Apr 082007
 
Authors: TARYN CLARK

To combat a stagnant graduation rate and boost enrollment, CSU-Pueblo is offering $1,500 cash to students who finish their degree in four years starting this fall.

“I am excited about being able to hand a student both a diploma and a check,” said Joseph Garcia, CSU-Pueblo president. “I think that is a great graduation present.”

CSU-Pueblo has an enrollment of 4,000 and a four-year graduation rate of about 18 percent.

The purpose of the Graduate Incentive Plan is to increase enrollment, retention, and graduation by offering the reward.

The plan aims to increase these factors by attracting attention to CSU-Pueblo by bringing in students who might otherwise consider the school their second or third choice, decreasing the number of students who transfer from CSU-Pueblo to other four-year colleges or universities, and providing a benefit for students who complete their degree in a timely manner.

So what’s the possibility of such an incentive to be offered for CSU-Fort Collins students?

“The plan probably would not work too well in Fort Collins because they have a high four-year graduation rate,” Garcia said. “Fort Collins probably would not want to do this.”

Brad Bohlander, CSU-Fort Collins spokesman, said the plan would not be a good idea here.

“For a major research university like CSU-Fort Collins, it is not a good fit. It is a worthwhile proposal for CSU-Pueblo because of their unique situation with a lot of students transferring and not finishing,” Bohlander said. “Since it raises their student body, it is worth it for them. For us, it would just be a loss of money.”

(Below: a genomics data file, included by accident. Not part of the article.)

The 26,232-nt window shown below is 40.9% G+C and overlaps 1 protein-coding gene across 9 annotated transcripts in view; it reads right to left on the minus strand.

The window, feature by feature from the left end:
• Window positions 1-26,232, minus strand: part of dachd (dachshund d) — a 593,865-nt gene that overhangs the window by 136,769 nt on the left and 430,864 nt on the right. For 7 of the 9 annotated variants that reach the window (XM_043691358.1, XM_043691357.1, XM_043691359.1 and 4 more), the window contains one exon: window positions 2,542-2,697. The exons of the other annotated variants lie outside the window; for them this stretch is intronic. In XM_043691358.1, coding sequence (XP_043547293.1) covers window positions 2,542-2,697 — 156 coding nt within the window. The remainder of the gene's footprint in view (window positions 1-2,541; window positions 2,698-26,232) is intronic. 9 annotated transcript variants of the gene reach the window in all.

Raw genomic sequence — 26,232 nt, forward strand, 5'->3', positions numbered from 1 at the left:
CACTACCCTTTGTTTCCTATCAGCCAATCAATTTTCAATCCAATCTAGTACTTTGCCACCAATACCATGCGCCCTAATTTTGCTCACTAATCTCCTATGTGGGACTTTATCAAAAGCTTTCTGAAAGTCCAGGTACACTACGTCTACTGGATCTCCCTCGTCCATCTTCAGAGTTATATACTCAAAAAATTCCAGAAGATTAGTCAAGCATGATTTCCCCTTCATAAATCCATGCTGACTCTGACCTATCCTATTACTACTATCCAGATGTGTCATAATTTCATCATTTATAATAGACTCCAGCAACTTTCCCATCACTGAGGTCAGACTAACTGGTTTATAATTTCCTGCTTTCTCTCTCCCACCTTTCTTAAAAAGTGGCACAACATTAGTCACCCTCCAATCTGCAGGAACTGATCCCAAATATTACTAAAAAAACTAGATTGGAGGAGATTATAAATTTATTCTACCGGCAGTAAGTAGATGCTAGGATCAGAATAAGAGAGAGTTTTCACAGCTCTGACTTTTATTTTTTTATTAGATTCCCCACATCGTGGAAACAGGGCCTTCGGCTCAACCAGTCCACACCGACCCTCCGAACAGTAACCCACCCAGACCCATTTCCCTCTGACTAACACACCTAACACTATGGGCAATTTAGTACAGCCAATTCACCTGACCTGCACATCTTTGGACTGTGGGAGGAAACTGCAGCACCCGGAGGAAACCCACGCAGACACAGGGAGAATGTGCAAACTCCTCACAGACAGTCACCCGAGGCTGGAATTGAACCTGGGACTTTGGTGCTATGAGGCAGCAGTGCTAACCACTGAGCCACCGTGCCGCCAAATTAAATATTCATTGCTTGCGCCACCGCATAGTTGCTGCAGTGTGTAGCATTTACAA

Garcia said many students treat CSU-Pueblo like a community college by attending and then later transferring to other schools. He said because of that, CSU-Pueblo has a low four-year graduation rate.

“We have been trying to think of a way to raise that rate for a long time,” Garcia said. “We want to raise it so that we can enhance and build our academic reputation.”

For a student to be eligible to receive the incentive, they must sign an agreement and declare a major upon entering CSU-Pueblo, complete a minimum of 120 hours of coursework, and fulfill all graduation requirements within the four years.

The idea was suggested by Joe Blake, a member of the CSU board of governors, at a board retreat in the fall. The board discussed strategies to speed up the higher education process when Blake mentioned his idea. The idea was voted on and approved.

The board decided that $1,500 was a good amount because that is the cost of a student’s last semester tuition.

In the past couple of years, more has been done to build a bridge between the Fort Collins and Pueblo campuses, Bohlander said.

“We work to try to compliment each other on the different campuses,” Bohlander said. “If a student is interested in a program that we know is particularly good at CSU-Pueblo, then we suggest a switch, and vice versa.”

Garcia is confident the plan will work.

“I think it will be a success. We have already signed up a few students for it and they are excited about it,” Garcia said. “No matter what, a four-year degree is always a success.”

Staff writer Taryn Clark can be reached at news@collegian.com.

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